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How quantum computing and machine learning boost each other
If you haven't started thinking about how quantum computing will impact your enterprise, you should. It's coming on rapidly and will have major effects, particularly on AI.
Quantum computing is rapidly becoming reality, and the time for businesses to start planning for a quantum future is now, particularly when it comes to how quantum computing and machine learning will work together.
"I think the opportunity is potentially transformative," said Matt Langione, project leader at Boston Consulting Group.
Speaking during a panel on quantum computing at the 2019 AI World Conference and Expo in Boston, Langione said enterprises shouldn't wait to start investigating how the technology will impact their industry. The skills needed to take advantage of quantum computing and the expense of quantum infrastructure will make it something "you can't just buy your way into" once it's more mature, he said.
Quantum computing becomes reality
Preparing for a future driven by quantum computing took on new urgency recently when Google announced it had created a quantum computer capable of performing a computation in just a few minutes that would take classical computers thousands of years. The company hailed the breakthrough as the first realization of quantum supremacy -- the moment when quantum computers can solve problems that classical computers cannot.
While some took issue with how Google structured its processing test and questioned the legitimacy of its claim, the announcement is at least a sign of progress in quantum and an indicator of what might be coming. The exponential increase in processing power that is theoretically possible with quantum computing has implications for drug discovery, cybersecurity and general AI to name a few areas.
Quantum computing and machine learning will enable models that reflect complex conditions far better than today's models are capable of doing, Langione said. This will be a particular boon in use cases like financial portfolio optimization, fluid dynamics simulations and material design.
That type of advanced R&D will be the biggest beneficiary of quantum-driven machine learning, said Ahmed El Adl, AI consulting and intelligent solutions leader at Accenture. He said traditional computing does a fine job of powering most of today's common machine learning and AI applications. In those use cases, quantum computing won't add much value.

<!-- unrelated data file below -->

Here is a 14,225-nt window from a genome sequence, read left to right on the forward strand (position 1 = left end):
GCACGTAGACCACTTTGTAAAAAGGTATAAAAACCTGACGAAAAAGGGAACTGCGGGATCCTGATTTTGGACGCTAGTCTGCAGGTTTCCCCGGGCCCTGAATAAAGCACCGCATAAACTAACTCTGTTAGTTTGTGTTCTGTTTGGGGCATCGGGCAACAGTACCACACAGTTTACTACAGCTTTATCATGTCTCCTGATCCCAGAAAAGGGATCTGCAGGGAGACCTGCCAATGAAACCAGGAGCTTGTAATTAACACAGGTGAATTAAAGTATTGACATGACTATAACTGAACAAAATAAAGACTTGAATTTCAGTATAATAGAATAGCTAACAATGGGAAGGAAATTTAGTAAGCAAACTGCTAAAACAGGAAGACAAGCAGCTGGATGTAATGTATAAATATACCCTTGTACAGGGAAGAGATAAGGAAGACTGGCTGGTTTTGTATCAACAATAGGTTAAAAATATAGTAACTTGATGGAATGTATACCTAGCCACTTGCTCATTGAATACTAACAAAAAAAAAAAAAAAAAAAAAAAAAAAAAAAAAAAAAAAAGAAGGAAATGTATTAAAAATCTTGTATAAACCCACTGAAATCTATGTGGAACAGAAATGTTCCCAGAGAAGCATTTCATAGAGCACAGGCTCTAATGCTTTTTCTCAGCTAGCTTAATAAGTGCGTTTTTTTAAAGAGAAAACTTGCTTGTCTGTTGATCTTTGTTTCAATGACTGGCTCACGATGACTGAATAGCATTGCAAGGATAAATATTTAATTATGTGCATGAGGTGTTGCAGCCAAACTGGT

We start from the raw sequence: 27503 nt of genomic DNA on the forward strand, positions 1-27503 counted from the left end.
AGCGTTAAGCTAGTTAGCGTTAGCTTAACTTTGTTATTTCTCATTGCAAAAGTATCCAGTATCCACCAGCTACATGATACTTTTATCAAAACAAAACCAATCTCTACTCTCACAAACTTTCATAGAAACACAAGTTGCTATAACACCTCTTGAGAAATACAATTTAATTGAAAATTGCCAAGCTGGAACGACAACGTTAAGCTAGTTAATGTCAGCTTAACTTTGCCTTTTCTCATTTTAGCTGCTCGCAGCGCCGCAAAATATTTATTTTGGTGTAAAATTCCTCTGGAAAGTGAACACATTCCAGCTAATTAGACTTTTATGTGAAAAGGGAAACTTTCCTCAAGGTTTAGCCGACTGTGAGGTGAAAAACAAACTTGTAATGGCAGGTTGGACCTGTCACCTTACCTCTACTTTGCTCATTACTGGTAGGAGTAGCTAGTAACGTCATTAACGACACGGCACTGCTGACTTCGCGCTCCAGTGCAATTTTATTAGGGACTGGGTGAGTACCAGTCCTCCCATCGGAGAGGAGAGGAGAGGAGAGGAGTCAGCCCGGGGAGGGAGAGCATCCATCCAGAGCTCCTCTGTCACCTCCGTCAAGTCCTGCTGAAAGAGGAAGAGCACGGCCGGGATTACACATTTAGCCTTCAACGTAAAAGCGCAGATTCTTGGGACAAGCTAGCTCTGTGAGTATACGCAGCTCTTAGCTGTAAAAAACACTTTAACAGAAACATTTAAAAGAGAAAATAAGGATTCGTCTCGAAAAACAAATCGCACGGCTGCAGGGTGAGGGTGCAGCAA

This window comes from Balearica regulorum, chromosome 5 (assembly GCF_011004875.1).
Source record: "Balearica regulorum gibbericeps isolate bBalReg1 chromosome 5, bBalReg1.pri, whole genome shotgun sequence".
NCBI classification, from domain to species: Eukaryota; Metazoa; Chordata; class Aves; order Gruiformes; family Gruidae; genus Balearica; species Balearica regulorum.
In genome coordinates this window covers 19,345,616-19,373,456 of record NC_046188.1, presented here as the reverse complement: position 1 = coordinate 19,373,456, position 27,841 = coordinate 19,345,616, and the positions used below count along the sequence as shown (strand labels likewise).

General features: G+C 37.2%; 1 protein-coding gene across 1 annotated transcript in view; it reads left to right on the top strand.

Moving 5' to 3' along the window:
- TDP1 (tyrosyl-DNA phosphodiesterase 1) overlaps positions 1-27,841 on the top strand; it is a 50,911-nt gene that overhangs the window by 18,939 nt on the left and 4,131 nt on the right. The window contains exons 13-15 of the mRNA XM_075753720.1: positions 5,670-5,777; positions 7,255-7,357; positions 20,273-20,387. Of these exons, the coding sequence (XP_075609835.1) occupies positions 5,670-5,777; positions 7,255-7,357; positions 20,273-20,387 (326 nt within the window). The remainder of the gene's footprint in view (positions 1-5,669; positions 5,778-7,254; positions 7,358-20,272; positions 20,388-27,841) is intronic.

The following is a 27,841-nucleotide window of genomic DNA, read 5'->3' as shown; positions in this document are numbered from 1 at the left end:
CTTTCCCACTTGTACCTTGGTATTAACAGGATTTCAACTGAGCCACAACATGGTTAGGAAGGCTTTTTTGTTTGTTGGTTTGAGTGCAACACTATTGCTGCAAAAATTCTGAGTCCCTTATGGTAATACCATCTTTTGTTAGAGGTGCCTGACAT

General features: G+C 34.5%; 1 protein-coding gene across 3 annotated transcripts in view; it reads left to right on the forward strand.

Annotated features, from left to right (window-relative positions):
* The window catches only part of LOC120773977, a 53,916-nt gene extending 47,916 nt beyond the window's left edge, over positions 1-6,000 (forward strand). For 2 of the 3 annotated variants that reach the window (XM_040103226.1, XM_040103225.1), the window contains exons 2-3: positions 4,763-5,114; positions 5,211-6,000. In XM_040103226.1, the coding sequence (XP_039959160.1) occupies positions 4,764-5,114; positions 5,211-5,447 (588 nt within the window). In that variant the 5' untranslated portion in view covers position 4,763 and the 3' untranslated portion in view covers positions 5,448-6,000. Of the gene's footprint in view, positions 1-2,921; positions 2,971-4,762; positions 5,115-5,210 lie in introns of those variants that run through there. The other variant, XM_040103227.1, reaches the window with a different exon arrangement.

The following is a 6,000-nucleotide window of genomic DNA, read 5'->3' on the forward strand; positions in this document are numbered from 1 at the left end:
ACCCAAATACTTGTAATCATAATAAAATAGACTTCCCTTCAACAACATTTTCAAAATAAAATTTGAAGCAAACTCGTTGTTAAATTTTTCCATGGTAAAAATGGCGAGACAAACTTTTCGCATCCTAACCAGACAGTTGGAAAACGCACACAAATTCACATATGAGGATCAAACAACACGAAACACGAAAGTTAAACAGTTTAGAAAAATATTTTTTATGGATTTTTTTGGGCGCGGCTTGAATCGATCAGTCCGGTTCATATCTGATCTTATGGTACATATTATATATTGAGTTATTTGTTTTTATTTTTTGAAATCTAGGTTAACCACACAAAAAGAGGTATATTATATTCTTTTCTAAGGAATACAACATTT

"We don't need quantum computing for chatbots or natural language processing," he said. "But, when we talk with the R&D organizations about the invention of new products, they tell us we've reached the limits of computational capabilities today. For life-changing applications, that's where we need quantum computing."
Advanced quantum computing could even open the door to general AI, El Adl said. In his view, true intelligence is made up of three areas: learning, knowledge representation and reasoning. Today's AI is essentially synonymous with machine learning, so the first part is covered. But the abilities to generalize knowledge to new situations and understand the contextual meaning of things -- El Adl's last two criteria -- are problems far too complex for today's computers. If quantum computers are able to process this kind of complexity, the implications could be substantial across nearly all industries.
"If we want to make real breakthroughs in AI, we need more computing power," El Adl said. "Once we make this breakthrough, I do not see any industry that will not be positively affected."
Path to business use cases remains cloudy
Still, there are a number of roadblocks to effective use of quantum computing and machine learning in the enterprise. Celia Merzbacher, associate director of the Quantum Economic Development Consortium, said there is a skills gap in quantum computing that is holding back development.
"There's currently a huge mismatch between supply and demand," she said. "There's a huge need for people who have some quantum literacy."
In her view, upskilling the existing workforce is a realistic path for enterprises to build quantum capabilities. She said quantum computers aren't likely to outright replace existing computers anytime soon. Classical computers will likely continue to handle most of an enterprise's workload, with quantum computers stepping in for specialized tasks. Today's data scientists will have to learn how quantum capabilities can enhance the deep learning and machine learning they're already doing and when to tap into these emerging resources.
Langione agreed and said that a hybrid model combining the best of classical and quantum computing will be the best way to bring quantum computing and machine learning together as the technology gets more common.
"All of the important algorithms today and in the future will be hybrid algorithms," he said.